|Disabled and cleared breakpoints aren't the same. If you disable a breakpoint, you can re-enable it and retain the information about the breakpoint (for example, conditions, countdown, and actions). When you clear a breakpoint, you lose all information about the breakpoint. If you disable a breakpoint, and press F9 twice to enable, you lose the information about the breakpoint because you cleared it before you re-enabled it. To enable a disabled breakpoint without losing the breakpoint information, use the Breakpoint Option dialog or the Breakpoint window.|
The Break window displays each breakpoint and its state. It appears when you select the View All from the Break menu. A breakpoint button appears at the left of each line. You can click on this button to enable and disable a breakpoint. Unlike the source and assembly windows, the button doesn't clear the breakpoint. Next appears the address of the breakpoint. Finally, for break-on-execute breakpoints, the source or assembly code at the breakpoint location is displayed. For break-on-write breakpoints, the current value of the location is displayed in hex.
To modify any breakpoint, double-click on it, or by cursor to it and press Enter. The Breakpoint Options dialog appears. Press the right mouse button to access the following popup menu items:
The Breakpoint dialog appears when you:
It allows you to define the breakpoint and set all of its conditions. A description of the items in the dialog follows.
When you choose At Cursor, this field already contains an address that describes the line of code that the cursor is on. The format of the address tag is symbol+offset, where symbol is the name of the nearest function, and offset is the distance in bytes past that symbol where the breakpoint is defined. It's normally best not to edit this field. To change the line of source code, leave the dialog, move the cursor to where you want the breakpoint, and use the At Cursor command again.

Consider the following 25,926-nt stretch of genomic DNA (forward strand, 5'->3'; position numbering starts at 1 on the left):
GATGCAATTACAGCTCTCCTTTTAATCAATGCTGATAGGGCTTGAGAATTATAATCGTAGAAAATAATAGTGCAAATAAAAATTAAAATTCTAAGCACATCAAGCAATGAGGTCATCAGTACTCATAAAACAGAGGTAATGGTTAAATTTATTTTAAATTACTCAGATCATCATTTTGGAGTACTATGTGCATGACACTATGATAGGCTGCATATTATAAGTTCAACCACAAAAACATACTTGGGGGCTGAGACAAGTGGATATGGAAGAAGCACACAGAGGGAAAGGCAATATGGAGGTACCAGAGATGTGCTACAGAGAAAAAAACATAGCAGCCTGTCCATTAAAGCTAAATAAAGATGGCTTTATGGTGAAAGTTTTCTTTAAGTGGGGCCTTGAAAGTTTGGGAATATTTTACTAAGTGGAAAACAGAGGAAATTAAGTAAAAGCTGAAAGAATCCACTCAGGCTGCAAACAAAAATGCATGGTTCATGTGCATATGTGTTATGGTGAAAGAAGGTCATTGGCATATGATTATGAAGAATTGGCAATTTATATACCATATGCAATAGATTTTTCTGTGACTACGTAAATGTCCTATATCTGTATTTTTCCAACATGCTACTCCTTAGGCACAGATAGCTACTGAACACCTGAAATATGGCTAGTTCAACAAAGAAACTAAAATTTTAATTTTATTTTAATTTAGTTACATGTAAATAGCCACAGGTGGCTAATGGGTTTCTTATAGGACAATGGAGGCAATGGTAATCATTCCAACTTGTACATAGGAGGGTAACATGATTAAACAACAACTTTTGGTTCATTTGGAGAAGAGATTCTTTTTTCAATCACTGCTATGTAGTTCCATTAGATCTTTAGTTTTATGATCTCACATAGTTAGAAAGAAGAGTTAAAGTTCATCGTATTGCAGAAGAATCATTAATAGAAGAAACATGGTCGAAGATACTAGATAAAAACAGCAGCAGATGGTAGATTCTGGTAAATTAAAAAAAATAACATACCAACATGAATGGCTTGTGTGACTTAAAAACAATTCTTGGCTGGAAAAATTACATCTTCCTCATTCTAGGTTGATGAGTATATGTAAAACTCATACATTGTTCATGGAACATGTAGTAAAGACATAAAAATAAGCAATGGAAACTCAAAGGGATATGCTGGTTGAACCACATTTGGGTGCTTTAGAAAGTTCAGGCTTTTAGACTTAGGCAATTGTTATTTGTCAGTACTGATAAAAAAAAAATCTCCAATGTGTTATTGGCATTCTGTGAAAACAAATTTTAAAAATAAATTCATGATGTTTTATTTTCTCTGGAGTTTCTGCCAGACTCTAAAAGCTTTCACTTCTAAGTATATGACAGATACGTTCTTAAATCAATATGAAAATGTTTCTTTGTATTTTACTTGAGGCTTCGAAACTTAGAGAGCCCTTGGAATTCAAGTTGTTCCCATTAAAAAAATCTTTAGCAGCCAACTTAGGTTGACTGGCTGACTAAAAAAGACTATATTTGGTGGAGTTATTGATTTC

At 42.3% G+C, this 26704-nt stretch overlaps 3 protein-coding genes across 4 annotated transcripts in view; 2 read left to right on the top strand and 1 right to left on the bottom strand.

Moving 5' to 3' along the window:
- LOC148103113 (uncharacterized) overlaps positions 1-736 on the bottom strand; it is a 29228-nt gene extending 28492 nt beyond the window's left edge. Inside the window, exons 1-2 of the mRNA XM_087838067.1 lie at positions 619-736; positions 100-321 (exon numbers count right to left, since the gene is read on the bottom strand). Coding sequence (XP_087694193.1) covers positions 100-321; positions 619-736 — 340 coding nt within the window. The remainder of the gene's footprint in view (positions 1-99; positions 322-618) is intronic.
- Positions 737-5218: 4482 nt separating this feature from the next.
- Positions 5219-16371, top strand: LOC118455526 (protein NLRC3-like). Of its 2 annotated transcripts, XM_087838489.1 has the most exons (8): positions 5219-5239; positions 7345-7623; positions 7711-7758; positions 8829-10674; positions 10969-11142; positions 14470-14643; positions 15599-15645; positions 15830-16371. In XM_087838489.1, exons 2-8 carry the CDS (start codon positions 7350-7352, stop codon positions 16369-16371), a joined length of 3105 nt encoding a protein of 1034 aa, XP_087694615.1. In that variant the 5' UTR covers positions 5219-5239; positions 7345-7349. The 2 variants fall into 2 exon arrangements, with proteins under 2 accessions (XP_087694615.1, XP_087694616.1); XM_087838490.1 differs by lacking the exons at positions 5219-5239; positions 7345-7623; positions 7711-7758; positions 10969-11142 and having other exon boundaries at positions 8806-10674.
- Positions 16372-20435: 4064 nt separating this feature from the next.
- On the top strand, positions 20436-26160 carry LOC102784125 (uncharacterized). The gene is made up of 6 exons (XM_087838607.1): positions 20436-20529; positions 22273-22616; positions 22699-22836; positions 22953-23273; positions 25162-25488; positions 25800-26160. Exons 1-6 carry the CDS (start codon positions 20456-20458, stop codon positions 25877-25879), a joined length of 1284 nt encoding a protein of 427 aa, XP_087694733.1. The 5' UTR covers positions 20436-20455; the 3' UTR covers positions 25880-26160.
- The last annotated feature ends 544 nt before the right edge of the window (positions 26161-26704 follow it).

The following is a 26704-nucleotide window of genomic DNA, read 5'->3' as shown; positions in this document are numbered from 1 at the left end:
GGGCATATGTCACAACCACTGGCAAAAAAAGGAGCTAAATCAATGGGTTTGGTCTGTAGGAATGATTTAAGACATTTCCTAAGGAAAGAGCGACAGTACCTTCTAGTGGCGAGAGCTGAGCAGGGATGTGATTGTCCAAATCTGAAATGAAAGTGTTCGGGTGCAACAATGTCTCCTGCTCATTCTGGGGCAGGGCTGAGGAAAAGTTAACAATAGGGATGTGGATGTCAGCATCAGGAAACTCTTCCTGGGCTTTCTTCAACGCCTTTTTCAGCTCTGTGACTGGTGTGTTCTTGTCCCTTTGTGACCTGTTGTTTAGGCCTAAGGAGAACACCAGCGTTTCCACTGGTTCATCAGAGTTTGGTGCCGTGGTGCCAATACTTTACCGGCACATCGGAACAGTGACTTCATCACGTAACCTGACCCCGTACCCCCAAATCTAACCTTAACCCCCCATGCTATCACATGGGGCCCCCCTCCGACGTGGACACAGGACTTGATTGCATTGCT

When you choose New, this field is empty. You can type any valid address expression in this field. It can be the name of a function or a global variable. Refer to the Expression Handling chapter for more information about address expressions. In the dialog, you can click the Symbols... button as a shortcut. You can type a partial symbol, such as foo, and the Symbol button shows you a list of symbols that start with foo. You can then choose one of these symbols by clicking on it, or by pressing Enter. Note that the first time you use the Symbols... button in a debugging session, it may take a while, as the debugger sorts the symbol table for the program.
|Be careful when using local (stack) variables for a break-on-write breakpoint. As soon as execution leaves the scope of the variable, the memory changes at random since the variable doesn't really exist any more and the memory is used for other variables. Also, if execution enters that variable's scope again, the variable may not have the same memory address.|
If you want to use this field to execute a statement in the language you're debugging, you need to use a DO command in front of the statement. For example, you could enter DO i = 10 to have the value of 10 assigned to i each time the breakpoint is triggered.